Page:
Opinion

The platform economy is a broad church. Legislation should embrace it

By looking to the past, rather than accepting the present and looking to the future, European institutions risk passing a law which leaves the European Union stuck in neutral.

Increased digitalisation has led to the development and expansion of the platform economy across Europe. This is changing the way we work, as well as how we buy, sell and share goods and services. In turn, this disruption and growth has attracted the attention of decision-makers and legislators.



Sceptics in political debates and media articles paint pictures of workers with less freedom, less options and less money: humans becoming slaves to algorithms and monopoly-seeking companies. Against this background the European Commission adopts its proposal for a directive on improving working conditions in platform work on December 8.

But what does this mean for the labour market, and what will be the implications for workers and entrepreneurs from Central and Eastern Europe in particular?

Aiming to protect, failing to understand

The new proposal for legislation covers almost every job that is facilitated by technology given the broad scope and definition of “digital labour platforms”.

While the proposed legislation aims to protect workers in the EU it misses the fact that many independent contractors value the flexibility that platform work affords them. A new pan-European survey of more than 16,000 couriers carried out by Copenhagen Economics highlights that most couriers prefer a flexible work model over fixed employment.

Almost 70 per cent of surveyed couriers would not give up flexibility for fixed schedules. Furthermore, delivery work is a complementary activity for 72 per cent of couriers, not their main source of income.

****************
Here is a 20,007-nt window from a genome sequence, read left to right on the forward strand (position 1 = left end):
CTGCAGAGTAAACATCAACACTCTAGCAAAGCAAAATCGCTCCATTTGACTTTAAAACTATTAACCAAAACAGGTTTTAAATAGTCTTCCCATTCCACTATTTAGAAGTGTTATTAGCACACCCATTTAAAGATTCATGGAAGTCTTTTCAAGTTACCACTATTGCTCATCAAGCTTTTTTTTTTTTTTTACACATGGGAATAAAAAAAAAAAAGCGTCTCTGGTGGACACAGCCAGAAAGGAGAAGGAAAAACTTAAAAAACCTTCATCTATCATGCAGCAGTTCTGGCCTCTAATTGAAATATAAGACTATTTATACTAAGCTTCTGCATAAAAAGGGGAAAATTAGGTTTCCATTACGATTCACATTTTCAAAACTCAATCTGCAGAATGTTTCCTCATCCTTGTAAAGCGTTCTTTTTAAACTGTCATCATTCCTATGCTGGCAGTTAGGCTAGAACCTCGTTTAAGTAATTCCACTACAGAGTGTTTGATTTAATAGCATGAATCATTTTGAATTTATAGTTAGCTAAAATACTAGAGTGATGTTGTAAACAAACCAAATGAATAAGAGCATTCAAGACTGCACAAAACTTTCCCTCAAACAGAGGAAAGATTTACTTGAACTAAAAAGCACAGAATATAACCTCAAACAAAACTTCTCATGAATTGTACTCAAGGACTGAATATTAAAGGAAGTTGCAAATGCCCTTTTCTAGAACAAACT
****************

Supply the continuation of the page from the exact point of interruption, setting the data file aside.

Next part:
The platform economy is also a broad church: it covers not just delivery riders and people working for ride-hailing firms but also lawyers, architects, medical professionals, musicians, models and influencers. While there are low-skilled workers on small salaries, there are also highly educated platform economy workers who are earning good money doing time-limited gigs for a number of “employers”. In this way, the platform economy reflects the broad spectrum of jobs, salaries and skill levels that are found in the traditional economy.

This lack of understanding has been fuelled by the limited conversations that have taken place with freelancers, platforms and the people and organisations who are driving the new economy across Europe. The European Commission’s consultations have focused on the trade unions and dusty employers’ federations. These are traditional and slow-moving actors who neither understand the power of the platform economy nor grasp the full scale of the changes that are underway in labour markets across Europe.

While the traditional nine to five model of employment has not disappeared, there are now several ways to organise work. This should be understood and legislators should not try and force a square peg into a round hole.

Moreover, the requirements that are being proposed regarding the collection of data are very heavy and will impose huge costs on SMEs and affect the competitiveness of European industry as a result. In addition, there are proposals for the introduction of a number of penalties. These are a concern since they are heavy and will be imposed for even small mistakes.

A 1950s vision of the labour market is to blame

While platform workers should enjoy the same rights as staff in other forms of employment, the issue of being treated as second class citizens does not lie with platforms but rather wider society.

Traditional banks often do not welcome independent contractors and are loathe to give loans for large capital items like cars and apartments to people who do not have a fixed contract and set monthly salary. Similarly, independent workers struggle to get insurance since society is not up to speed with the realities of the labour market of today.

Many entrepreneurs from Central and Eastern Europe are starting technology-based companies and have the potential to provide an engine for growth, jobs and economic success.

By looking to the past, rather than accepting the present and looking to the future, the European institutions risk passing a law which leaves the European Union stuck in neutral.


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About the author

Glen Hodgson

Glen Hodgson

Glen Hodgson is the CEO of the think tank Free Trade Europa and Secretary General of the Northern European trade association Platform/Economy/Plattformsföretagen.

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